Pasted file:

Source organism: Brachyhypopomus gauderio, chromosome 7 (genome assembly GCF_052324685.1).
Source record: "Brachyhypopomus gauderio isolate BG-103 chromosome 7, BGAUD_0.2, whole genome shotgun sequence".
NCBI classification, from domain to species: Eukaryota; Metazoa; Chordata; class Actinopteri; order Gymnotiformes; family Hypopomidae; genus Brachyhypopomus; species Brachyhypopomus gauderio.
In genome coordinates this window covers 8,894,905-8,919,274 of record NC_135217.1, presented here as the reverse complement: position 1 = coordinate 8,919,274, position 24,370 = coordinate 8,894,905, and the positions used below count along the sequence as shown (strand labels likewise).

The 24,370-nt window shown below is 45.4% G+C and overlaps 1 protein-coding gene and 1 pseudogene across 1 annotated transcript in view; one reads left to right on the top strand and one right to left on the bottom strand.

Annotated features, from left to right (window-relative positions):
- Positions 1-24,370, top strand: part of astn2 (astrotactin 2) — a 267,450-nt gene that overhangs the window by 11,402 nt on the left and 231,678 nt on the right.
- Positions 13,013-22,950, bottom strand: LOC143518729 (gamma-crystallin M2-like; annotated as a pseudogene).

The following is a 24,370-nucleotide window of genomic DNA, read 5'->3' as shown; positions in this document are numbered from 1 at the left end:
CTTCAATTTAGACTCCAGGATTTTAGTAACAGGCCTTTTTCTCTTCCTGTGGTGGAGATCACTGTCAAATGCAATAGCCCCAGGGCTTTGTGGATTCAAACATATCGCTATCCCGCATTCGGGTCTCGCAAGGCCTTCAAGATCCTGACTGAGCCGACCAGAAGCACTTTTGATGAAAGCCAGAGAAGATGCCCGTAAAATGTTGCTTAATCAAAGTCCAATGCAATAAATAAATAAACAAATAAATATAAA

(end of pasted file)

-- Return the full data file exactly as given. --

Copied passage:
Source organism: Brachyhypopomus gauderio, chromosome 7 (genome assembly GCF_052324685.1).
Source record: "Brachyhypopomus gauderio isolate BG-103 chromosome 7, BGAUD_0.2, whole genome shotgun sequence".
NCBI classification, from domain to species: Eukaryota; Metazoa; Chordata; class Actinopteri; order Gymnotiformes; family Hypopomidae; genus Brachyhypopomus; species Brachyhypopomus gauderio.
In genome coordinates this window covers 8,894,905-8,919,274 of record NC_135217.1, presented here as the reverse complement: position 1 = coordinate 8,919,274, position 24,370 = coordinate 8,894,905, and the positions used below count along the sequence as shown (strand labels likewise).

The 24,370-nt window shown below is 45.4% G+C and overlaps 1 protein-coding gene and 1 pseudogene across 1 annotated transcript in view; one reads left to right on the top strand and one right to left on the bottom strand.

Annotated features, from left to right (window-relative positions):
- Positions 1-24,370, top strand: part of astn2 (astrotactin 2) — a 267,450-nt gene that overhangs the window by 11,402 nt on the left and 231,678 nt on the right.
- Positions 13,013-22,950, bottom strand: LOC143518729 (gamma-crystallin M2-like; annotated as a pseudogene).

The following is a 24,370-nucleotide window of genomic DNA, read 5'->3' as shown; positions in this document are numbered from 1 at the left end:
CTTCAATTTAGACTCCAGGATTTTAGTAACAGGCCTTTTTCTCTTCCTGTGGTGGAGATCACTGTCAAATGCAATAGCCCCAGGGCTTTGTGGATTCAAACATATCGCTATCCCGCATTCGGGTCTCGCAAGGCCTTCAAGATCCTGACTGAGCCGACCAGAAGCACTTTTGATGAAAGCCAGAGAAGATGCCCGTAAAATGTTGCTTAATCAAAGTCCAATGCAATAAATAAATAAACAAATAAATATAAA